From the desk of Josh Hayward: How many cats is too many? The jury is still out on that, but a recent Oregon Court of Appeals opinion suggests that it is probably not wise to allow a tenant to keep 100 cats. In this case, Plaintiff filed suit against State Farm after the company denied coverage under a “domestic animal” exclusion. The key issue was whether damage caused to a rental unit by the “permeating odor of cat waste” was directly and immediately caused by the domestic animals.
Case Pointer: When it comes to insurance policy exclusions, damage caused “directly” and “immediately” by domesticated animals is generally not covered. In this case, there was no dispute that a tenant’s 100 cats had caused direct and immediate damage to the subject rental unit. However, there was question about whether damage developing over time but still initially caused by the animals was also “direct and immediate.” Ultimately, the Oregon Court of Appeals determined that if an animal causes damage, it is a “direct and immediate” cause of that animal, even though the passage of time may have occurred before the damage became noticeable.
Phillips v. State Farm Fire and Casualty Co., 302 Ore. App. 500 (February 26, 2020).
This case involved a dispute between an insured property owner (Plaintiff) and State Farm, which had issued a policy for a “rental dwelling.” The insured’s tenant owned approximately 100 cats, which had urinated and defecated within the dwelling. Over time, the odor permeated throughout the unit. When Plaintiff filed a claim with State Farm, State Farm denied, citing an exclusion that precluded coverage for “loss to [the property described in the policy] either consisting of, or directly and immediately caused by […] domestic animals.”
Plaintiff brought a number of assignments of error before the Oregon Court of Appeals, the most important of which centered on the “direct and immediate” clause in State Farm’s exclusion. In this instance, State Farm’s policy had not defined what “direct” or “immediate” meant, so it was up to the court to make that determination. To that end, the court looked to Webster’s Dictionary to ascertain plain meanings for both terms. By the end of its analysis, the court concluded that, in this context, “direct and immediate” damage is that which can be “directly linked to domestic animals,” and that any damage linked to a domestic animal “by timing and physical connection is excluded.”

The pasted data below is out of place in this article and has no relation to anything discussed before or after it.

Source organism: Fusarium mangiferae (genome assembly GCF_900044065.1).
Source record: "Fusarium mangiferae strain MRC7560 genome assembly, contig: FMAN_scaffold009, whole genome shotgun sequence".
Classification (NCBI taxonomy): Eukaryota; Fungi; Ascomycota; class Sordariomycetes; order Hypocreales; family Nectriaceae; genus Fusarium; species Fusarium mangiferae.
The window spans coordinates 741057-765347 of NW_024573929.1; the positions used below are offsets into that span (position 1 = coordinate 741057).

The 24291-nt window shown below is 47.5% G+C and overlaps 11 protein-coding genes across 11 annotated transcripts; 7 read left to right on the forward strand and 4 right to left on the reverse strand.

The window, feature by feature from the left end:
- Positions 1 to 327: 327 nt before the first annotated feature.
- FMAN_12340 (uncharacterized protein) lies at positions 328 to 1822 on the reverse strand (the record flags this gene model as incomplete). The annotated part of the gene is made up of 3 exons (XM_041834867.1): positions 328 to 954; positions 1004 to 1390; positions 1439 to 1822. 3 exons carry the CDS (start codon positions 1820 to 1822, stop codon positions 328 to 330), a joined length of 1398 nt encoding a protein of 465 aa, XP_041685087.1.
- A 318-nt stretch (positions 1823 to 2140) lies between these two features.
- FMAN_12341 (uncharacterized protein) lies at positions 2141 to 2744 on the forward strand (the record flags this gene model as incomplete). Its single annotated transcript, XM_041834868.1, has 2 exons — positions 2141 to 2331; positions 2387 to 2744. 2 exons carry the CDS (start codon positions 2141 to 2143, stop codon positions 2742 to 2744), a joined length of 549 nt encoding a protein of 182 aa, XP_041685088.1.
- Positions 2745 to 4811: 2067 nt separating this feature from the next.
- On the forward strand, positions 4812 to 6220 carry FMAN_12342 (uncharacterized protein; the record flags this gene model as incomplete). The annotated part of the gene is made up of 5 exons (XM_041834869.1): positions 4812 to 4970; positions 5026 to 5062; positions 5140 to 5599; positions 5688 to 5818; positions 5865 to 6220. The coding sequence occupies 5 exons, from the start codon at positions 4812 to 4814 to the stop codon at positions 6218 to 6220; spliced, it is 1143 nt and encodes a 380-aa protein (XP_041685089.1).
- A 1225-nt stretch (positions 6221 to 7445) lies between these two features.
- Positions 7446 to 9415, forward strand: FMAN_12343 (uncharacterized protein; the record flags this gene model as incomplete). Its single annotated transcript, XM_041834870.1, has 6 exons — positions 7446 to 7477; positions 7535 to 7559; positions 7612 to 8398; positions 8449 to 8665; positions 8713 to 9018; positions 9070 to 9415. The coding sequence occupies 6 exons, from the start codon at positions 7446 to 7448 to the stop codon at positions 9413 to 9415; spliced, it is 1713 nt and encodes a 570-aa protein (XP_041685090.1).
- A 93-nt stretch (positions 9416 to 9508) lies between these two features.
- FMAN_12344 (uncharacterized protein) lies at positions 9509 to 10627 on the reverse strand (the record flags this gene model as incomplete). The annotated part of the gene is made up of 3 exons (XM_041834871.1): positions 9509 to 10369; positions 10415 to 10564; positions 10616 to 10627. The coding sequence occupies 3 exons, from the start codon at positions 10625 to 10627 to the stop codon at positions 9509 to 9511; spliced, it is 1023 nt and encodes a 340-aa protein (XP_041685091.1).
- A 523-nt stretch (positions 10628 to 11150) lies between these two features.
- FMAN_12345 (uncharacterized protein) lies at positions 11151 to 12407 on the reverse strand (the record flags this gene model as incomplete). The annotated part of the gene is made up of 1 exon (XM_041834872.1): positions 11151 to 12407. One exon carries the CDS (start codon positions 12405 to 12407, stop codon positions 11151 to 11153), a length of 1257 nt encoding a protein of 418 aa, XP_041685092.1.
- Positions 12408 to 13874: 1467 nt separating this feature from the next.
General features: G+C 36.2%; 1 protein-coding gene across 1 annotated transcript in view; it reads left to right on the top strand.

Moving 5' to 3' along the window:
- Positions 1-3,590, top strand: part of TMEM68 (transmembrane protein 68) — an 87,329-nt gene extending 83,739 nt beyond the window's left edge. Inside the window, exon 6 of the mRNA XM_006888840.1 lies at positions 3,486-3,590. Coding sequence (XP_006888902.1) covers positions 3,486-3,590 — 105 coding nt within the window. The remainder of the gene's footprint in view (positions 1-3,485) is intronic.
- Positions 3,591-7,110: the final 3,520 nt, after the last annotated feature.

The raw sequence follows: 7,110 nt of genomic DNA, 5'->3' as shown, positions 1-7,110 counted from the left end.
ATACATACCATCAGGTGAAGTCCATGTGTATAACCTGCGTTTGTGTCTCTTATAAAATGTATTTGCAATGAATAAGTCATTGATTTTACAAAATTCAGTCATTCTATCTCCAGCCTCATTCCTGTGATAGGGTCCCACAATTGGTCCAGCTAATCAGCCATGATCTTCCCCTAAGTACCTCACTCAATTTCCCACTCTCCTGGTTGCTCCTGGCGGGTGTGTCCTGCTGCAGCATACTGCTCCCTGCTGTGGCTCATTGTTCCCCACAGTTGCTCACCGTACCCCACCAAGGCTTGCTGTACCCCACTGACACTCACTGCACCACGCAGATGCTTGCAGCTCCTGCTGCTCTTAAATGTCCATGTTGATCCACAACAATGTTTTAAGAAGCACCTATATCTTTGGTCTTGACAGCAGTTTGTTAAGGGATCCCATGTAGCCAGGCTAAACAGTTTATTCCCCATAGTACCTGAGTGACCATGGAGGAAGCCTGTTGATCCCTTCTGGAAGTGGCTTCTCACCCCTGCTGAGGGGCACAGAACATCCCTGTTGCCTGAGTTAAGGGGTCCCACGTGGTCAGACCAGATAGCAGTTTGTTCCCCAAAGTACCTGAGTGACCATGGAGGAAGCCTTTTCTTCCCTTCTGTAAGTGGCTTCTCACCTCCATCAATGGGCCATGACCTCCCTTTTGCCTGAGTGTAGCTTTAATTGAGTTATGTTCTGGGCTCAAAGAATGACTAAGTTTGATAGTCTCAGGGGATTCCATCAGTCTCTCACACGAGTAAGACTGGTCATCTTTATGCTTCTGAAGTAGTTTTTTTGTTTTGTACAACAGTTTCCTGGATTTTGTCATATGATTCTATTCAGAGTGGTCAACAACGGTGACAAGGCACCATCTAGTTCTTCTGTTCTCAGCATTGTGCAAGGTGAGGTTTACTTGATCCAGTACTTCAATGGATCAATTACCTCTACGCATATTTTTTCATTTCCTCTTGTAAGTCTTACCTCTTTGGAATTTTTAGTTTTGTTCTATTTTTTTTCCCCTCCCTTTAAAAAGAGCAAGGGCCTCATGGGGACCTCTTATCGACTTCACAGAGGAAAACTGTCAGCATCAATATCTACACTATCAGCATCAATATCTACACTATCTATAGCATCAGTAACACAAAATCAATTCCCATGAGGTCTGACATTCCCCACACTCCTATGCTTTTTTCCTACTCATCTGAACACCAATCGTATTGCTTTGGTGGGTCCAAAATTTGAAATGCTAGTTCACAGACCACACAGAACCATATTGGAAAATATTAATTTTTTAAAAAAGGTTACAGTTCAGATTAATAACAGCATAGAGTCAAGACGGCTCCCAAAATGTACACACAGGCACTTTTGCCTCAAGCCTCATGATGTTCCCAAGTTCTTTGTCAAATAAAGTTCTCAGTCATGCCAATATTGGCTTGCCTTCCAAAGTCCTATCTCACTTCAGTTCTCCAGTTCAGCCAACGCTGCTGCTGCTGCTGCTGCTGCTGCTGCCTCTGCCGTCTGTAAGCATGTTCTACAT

The critical challenge in this case was determining whether damage caused by the passage of time and through the negligence of the tenant was still a direct and immediate cause. Plaintiff’s theory was that because the urine and feces took time to permeate throughout the rental unit, they were no longer “direct and immediate” such that coverage could be denied under the domestic animal exclusion. State Farm disagreed with this position. State Farm argued that it was immaterial that the passage of time and failure to take reasonable steps to intervene when damage occurs were required to make matters worse. The only material fact was that the cats brought about the instrumentality that ultimately caused the permeation of the odor.
Ultimately, the court agreed with State Farm. At the outset, the Court of Appeals found no ambiguity in the exclusion. The action of the nearly-100 cats was, in the court’s view, the direct and immediate cause of the claimed physical damage. It was immaterial that the urine and feces required time to permeate before it became as particularly pervasive as it was in this case. The Court of Appeals confirmed that “direct and immediate” may be more akin to “directly caused by.” If damage is caused by some instrumentality, it is immaterial that the passage of time may have exacerbated the issue – the resulting damage was a direct and immediate result.